More sports bars to dive into: Black Sheep Lodge, Lavaca Street Bar, Little Woodrow’s, The Tavern

Best bar if you’re feeling frisky: Cheer Up Charlies

Photo by Jana Birchum

Austin’s unofficial queer community hub, Cheer Up Charlies is the place the Chronicle readers go there when they’re feeling in love, having continually voted the laid-back Red River club the best singles bar since 2018 and the best LGBTQIA club since 2016. From vegan mixed drinks to kombucha on tap, there’s something for everyone the likes at Cheer Up Charlies. Reader Lani Oglewood says, “No one is ever made comfortable here…unless they make someone else feel uncomfortable.”

More gay community hangouts: Highland Lounge, Iron Bear, Neon Grotto, Oilcan Harry’s, Rain on 4th

Best excuse for a drink: Loro

Photo by John Anderson

What do you get when the minds behind Uchi and Franklin Barbecue join forces? Loro, an Asian smokehouse and bar on par with its famous parent restaurants. Voted Best Happy Hour by readers in 2021 and 2022, Loro invites you to treat yourself to guilty pleasures like sake and brisket tostadas at a not-so-guilty price on weekdays from 2-5 p.m. Reader Sarah Pendley says, “You can’t go wrong with Aaron Franklin and Tyson Cole’s love child.”

More bars with the best happy hours: Honey Moon Spirit Lounge, Sin, Salty Sow, Uchi, Uchiko

Photo by John Anderson

Best bops, burgers and bops: Casino el Camino

Voted Best Jukebox in Austin 25 times by the Chronicle readers, Casino el Camino is a Sixth Street staple, not just for its killer music selection, but also for its burgers. Indeed, no less than Guy Fieri christened the dive bar as having “the best burger in town”. Unpretentious and enduring, Casino is a rare thing: a bar on Dirty Sixth where the locals actually go. Reader Heather White said it all: “All hail jukebox king CASINO EL CAMINO!

More bars with Jukebox Bangers: Barfly’s, Buddy’s Place, Deep Eddy Cabaret, The Golden Goose

Best meeting place around natural wine: LoLo

Tucked away in the former Gypsy Lounge building nestled next to the Vegas Hotel, this Eastside hangout — Austin’s first-ever natural wine bar and bottle shop — has provided ideal informal cool since opening in early 2020. Choose between a huge outdoor patio and a cozy indoor space, warmed by light wood and luminous globes. Along with natural, long-lasting pours, the menu includes beers, spritzes, and hearty snacks like a crispy baguette or canned fish. Find food pop-ups and frequent DJs, including Survive’s Kyle Dixon, spinning in the take-out bottle corner. Parking and occasional celebrity sightings don’t hurt either.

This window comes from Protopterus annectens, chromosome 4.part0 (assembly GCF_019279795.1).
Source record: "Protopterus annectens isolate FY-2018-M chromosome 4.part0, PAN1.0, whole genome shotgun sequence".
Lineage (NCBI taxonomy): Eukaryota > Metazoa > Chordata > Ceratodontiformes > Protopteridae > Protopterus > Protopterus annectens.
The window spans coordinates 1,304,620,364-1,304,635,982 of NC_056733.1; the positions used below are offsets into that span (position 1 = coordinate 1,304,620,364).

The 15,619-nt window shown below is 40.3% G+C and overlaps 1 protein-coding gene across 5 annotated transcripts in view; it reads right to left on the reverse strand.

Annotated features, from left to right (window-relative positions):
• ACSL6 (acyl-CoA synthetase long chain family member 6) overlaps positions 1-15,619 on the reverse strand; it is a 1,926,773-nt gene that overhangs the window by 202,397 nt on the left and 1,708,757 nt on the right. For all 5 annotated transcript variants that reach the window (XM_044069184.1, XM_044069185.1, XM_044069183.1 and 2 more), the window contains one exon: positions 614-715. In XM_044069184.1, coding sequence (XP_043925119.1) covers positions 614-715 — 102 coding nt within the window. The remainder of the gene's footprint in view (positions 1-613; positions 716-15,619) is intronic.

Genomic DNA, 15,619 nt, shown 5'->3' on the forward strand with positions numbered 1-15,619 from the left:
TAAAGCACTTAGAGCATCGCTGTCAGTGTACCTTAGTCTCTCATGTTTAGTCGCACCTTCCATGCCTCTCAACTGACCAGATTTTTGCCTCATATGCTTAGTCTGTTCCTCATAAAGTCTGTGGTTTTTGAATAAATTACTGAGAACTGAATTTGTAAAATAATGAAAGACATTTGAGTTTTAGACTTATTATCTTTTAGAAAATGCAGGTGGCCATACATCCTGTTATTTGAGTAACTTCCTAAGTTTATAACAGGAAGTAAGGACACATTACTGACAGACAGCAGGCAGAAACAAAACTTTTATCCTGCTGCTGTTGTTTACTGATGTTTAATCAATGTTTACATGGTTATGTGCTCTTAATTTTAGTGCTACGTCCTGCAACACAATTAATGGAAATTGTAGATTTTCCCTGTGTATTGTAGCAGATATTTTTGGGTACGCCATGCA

More wine bars: Aviary Wine & Kitchen, House Wine, June’s All Day, Wanderlust Wine Co.

Used cooking oil from Orlando restaurants fuels passenger planes Fri, 24 Jun 2022 21:00:00 +0000

ORLANDO, Florida. – Used cooking oil collected from restaurants near Orlando-area attractions is collected and converted into a fuel that can help keep tourists flying there.

“We say we’re saving the world one drop of used oil at a time,” said Dave Kimball.

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Kimball is the CEO of Mahoney Environmentwhich is a company collecting used cooking oil in the Orlando area.

He said restaurants used to pay companies to dispose of their used cooking oil. Now he said his company is paying restaurants for the opportunity.

News 6 accompanied one of Mahoney’s technicians, Alex Rivero, near the Orlando amusement area.

He said his work day usually starts before sunrise to ensure he is done by the lunch rush. He said he visited about 20 restaurants, where he vacuumed about 80 gallons of used cooking oil from a custom outlet installed outside the restaurants.

He does this five days a week.

“Miami will process the oil, which means we’ll remove all the solids, we’ll do the separation,” Kimball said. “We end up with a pure oil, and then that oil will be shipped to another place to turn into renewable diesel or sustainable jet fuel.”

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The final step in this process is carried out by Mahoney’s parent company, Neste.

Mahoney Environmental technician Alex Rivero prepares to remove used cooking oil from an Orlando-area restaurant to turn it into sustainable aviation fuel. (Copyright 2022 by WKMG ClickOrlando – All rights reserved.)

According to studies, sustainable aviation fuel, or SAF, burns about 20-50% cleaner than jet fuel refined from petroleum – sometimes even cleaner than that.

Kimball said it could be used in any existing jet.

The downside of SAF is the cost needed to convert the oil into fuel – estimated to be six times higher than refining traditional jet fuel.